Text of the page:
ROME — Miramax Films has paid $1 million for all rights for the U.S., U.K. and all previously unsold territories to the Italian animated kidpic “The Blue Arrow,” according to reports in the Italian press Monday.

The sale initially was negotiated in November by original rights handler Sacis at Mifed, but contractual problems with one of the co-producers stalled the deal. The film’s producers subsequently renegotiated directly with Miramax, announcing the agreement this weekend during Cartoons on the Bay Animation fest in Amalfi on the Southern Italian coast.

Reports from Amalfi indicated that the film will go out through Buena Vista. However, when contacted by Daily Variety, Miramax declined to confirm or supply details of the deal.

Based on the novel by children’s author Gianni Rodari, “The Blue Arrow” centers on the legend of the Befana, a good witch that flies in on a broomstick bringing gifts to Italian tykes each year on Jan. 6, the Epiphany Holiday. The story recounts a crisis year, when Befana is too ill to make deliveries and her evil assistant schemes to favor rich brats over the poor, honest kids.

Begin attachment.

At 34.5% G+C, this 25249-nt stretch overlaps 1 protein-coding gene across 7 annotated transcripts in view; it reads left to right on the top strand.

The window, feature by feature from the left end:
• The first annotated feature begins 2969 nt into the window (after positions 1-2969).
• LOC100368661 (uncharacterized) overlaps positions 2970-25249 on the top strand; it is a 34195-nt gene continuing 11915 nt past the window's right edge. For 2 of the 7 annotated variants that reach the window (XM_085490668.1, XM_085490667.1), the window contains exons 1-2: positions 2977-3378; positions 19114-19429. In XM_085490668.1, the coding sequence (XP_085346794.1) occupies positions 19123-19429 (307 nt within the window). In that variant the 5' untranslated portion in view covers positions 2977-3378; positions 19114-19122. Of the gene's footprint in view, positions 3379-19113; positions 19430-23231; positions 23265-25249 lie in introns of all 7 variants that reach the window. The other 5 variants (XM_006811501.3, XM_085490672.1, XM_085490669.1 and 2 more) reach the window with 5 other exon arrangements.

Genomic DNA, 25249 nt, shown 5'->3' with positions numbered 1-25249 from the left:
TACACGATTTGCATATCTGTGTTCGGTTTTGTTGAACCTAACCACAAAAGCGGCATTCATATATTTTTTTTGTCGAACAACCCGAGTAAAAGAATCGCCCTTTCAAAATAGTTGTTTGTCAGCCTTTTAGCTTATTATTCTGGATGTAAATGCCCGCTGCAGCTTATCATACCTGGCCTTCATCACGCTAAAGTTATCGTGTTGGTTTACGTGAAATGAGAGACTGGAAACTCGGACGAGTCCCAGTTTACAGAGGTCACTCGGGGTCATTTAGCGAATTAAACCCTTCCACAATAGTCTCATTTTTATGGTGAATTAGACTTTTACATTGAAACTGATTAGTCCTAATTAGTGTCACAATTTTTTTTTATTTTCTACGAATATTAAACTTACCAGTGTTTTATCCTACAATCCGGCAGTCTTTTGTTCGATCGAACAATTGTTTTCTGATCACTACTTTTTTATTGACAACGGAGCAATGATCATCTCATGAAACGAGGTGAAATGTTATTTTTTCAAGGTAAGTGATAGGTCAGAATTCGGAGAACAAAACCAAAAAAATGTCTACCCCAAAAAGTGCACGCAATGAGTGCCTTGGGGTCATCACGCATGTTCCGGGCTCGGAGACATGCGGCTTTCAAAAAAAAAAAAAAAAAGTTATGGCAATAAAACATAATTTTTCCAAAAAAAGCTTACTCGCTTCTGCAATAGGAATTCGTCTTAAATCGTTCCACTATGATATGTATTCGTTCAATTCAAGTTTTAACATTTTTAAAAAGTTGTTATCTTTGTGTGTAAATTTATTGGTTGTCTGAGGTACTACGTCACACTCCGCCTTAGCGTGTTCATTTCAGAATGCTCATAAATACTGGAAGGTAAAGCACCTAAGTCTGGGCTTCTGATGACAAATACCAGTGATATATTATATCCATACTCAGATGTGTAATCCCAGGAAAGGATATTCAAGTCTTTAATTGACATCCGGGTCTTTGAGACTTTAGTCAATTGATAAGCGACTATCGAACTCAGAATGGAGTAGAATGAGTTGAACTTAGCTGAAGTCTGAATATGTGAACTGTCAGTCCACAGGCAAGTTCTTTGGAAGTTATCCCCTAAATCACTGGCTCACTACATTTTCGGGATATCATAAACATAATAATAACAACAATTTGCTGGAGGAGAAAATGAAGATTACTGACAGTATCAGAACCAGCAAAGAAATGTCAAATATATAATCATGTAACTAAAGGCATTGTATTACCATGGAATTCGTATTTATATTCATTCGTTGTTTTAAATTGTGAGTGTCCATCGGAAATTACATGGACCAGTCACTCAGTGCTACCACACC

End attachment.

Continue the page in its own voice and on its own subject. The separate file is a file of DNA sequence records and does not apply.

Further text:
Directed by children’s television specialist Enzo d’Alo, the film premiered at the Venice Film Festival last fall. The Italy-Switzerland-Luxembourg co-production is the first feature-length animated feature to come out of Italy in 20 years.

Maria Fares of Turin-based animation studio Lanterna Magica produced; Italian crooner Paolo Conte recently won a Nastro d’Argento critics award for his musical score of the film.

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